The classical Health Sciences Library at 2395 Sacramento Street may soon find a new use. California Pacific Medical Center recently disposed of its collection and vacated the space, the library having gone entirely digital. The building, which was designated a San Francisco landmark in 1980, is currently for sale at an undisclosed price, marketed as a “one-of-a-kind development opportunity.”

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Harry’s may take over Thai Stick

The Thai Stick at Fillmore and Pine.

The Thai Stick at Fillmore and Pine.

UPDATE: The much buzzed about bid by the two owners of Harry’s Bar to take over the Thai Stick has collapsed. Rick Howard and George Karas reportedly pulled out of the deal, with no reasons given. The bar stays open, but food service has been cut back somewhat while Thai Stick owner Paul Polemasuppapol looks for new buyers.

SALOONS | CHRIS BARNETT

Three bar-restaurants with well over 100 years of experience in mixing, pouring, cooking and serving on Fillmore Street are shaking things up in the 2000 block between California and Pine.

• Harry’s Bar, now in its 31st year, is negotiating to over the Thai Stick, which has been in operation for 21 years at the corner of Fillmore and Pine.

• Harry’s will also remain in its longtime location at 2020 Fillmore. For a few weeks, Harry’s outsourced its kitchen to an independent chef, who revamped the menu and upped the prices. That arrangement has now ended. A remodeling is also in the works.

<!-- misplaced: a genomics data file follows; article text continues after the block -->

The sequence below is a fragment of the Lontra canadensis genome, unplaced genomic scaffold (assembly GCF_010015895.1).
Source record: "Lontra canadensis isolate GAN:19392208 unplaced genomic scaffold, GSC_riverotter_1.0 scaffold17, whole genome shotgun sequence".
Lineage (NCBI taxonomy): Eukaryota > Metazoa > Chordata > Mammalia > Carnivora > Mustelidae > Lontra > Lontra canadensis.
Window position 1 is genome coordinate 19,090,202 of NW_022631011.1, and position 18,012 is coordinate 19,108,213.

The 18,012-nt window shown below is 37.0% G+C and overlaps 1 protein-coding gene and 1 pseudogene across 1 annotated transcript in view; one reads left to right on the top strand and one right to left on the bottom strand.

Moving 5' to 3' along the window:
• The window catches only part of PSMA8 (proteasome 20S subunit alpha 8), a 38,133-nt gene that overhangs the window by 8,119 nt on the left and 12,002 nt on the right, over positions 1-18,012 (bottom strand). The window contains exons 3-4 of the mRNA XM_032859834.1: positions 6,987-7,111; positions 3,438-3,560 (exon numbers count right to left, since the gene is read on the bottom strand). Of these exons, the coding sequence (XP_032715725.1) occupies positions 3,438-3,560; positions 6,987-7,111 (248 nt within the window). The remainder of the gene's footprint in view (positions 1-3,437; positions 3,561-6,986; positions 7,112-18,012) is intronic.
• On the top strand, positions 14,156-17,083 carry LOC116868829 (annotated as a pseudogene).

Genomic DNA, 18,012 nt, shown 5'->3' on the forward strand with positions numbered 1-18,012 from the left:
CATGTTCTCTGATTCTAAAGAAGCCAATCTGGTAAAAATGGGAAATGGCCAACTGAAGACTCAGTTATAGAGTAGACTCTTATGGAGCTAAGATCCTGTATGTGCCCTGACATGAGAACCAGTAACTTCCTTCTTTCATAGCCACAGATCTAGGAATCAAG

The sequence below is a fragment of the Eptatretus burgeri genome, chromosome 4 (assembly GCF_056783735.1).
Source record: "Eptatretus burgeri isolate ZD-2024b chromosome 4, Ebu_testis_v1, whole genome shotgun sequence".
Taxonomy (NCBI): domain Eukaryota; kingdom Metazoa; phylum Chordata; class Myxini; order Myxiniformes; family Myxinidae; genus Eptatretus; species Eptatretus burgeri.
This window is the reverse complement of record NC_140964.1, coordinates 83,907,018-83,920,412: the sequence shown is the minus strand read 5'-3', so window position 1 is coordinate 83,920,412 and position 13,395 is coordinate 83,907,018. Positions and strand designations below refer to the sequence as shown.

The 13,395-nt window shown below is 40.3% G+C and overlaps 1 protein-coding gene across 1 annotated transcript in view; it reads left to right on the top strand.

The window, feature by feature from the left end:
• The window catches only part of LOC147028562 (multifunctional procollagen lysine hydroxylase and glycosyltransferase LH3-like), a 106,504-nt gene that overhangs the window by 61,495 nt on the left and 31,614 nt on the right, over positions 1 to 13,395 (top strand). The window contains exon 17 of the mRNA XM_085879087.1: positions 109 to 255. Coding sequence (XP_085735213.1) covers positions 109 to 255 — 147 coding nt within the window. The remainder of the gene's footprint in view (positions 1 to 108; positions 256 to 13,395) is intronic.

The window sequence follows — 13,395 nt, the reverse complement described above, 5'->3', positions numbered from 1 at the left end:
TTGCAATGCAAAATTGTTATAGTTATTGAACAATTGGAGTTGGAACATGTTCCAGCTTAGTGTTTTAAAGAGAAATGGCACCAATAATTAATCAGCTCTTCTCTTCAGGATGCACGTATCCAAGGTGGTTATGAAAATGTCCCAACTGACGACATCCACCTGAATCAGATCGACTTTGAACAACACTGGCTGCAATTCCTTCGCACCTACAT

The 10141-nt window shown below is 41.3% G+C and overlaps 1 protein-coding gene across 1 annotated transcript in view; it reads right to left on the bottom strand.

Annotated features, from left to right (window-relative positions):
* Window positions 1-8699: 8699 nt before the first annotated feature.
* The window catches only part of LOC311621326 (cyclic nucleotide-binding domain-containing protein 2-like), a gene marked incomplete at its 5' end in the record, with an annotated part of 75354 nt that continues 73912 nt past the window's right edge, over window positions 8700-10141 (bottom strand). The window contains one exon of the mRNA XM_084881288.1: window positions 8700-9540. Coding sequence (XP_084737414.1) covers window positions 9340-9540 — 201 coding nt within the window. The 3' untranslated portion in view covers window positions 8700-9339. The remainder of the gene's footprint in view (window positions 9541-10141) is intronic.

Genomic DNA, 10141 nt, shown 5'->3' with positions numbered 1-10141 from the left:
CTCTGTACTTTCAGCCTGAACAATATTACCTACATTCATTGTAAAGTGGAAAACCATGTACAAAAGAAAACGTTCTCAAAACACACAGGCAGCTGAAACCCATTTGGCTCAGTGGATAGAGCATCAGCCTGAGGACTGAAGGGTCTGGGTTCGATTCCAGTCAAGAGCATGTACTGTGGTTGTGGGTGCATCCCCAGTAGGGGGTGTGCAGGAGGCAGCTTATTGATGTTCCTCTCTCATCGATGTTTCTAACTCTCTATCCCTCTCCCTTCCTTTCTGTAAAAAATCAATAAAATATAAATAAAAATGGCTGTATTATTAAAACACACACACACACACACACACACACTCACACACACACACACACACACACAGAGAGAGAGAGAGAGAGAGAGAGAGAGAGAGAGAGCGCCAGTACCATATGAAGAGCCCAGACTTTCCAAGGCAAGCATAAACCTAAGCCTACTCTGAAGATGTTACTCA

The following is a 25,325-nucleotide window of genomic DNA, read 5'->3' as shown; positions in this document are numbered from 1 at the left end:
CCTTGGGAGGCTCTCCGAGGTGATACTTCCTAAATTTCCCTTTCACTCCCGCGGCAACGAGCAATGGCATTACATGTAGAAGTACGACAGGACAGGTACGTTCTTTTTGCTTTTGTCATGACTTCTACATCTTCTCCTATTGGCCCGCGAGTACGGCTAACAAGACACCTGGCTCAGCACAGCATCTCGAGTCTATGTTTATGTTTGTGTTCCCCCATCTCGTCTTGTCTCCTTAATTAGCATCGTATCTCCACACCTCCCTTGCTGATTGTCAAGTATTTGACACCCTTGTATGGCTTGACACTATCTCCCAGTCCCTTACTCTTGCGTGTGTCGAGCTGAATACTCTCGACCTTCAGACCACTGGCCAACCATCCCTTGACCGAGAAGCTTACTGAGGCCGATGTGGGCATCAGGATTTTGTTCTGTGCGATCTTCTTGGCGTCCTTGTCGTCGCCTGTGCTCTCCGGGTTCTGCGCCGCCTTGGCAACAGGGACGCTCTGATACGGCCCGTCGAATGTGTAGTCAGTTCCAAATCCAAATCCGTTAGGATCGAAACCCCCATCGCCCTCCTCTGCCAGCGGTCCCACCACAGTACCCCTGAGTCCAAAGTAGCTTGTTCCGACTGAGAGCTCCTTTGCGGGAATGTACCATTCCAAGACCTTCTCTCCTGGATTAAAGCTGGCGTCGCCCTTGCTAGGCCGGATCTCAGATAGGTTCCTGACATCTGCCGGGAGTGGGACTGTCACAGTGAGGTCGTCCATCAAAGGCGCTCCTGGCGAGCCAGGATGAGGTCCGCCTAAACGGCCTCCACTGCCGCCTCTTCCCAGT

• Across the street at 2043 Fillmore, the Elite Cafe is quietly tiptoeing back to some of its more familiar roots since its black-and-gray hipster makeover last year — and finally repairing its fire-damaged classic neon sign.

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A gathering place in Japantown

Photo illustration of Benkyodo by Frank Wing

Photo illustration of Benkyodo by Frank Wing

BENKYODO, with its colorful counter and corner tables, for a century has been a gathering place in Japantown for local business people, tourists and generations of Japanese Americans who love mochi and manju.

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Fillmore gets new beat cops

Officers Jason Castro (left) and Gordon Wong (right) with Dosa owner Emily Mitra.

Officers Jason Castro (left) and Gordon Wong (right) with Dosa owner Emily Mitra.

AFTER REPORTS OF an increasing number of grab-and-run thefts — and calls for help — from Fillmore’s fashion boutiques and other shops, the SFPD debuted a two-officer uniformed foot patrol on September 9.

Known as “Beat 44,” it stretches from Geary Boulevard north to Jackson Street. Officers Gordon Wong and Jason Castro will walk the beat from 11 a.m. to 9 p.m.

EARLIER: “Thieves put a target on Fillmore

Toasting an eventful first year

Tim Schuyler Hayman (center) welcomes guests to Scopo Divino.

Tim Schuyler Hayman (center) welcomes guests to Scopo Divino.

By FAITH WHEELER

Some may mistake it for a hole in the wall, tucked away near the bustling corner of California and Divisadero, but to those in the know, the Scopo Divino wine bar has become a neighborhood institution during its first year in business. And the food has turned out to be just as important as the wine — surprising even owner Tim Schuyler Hayman.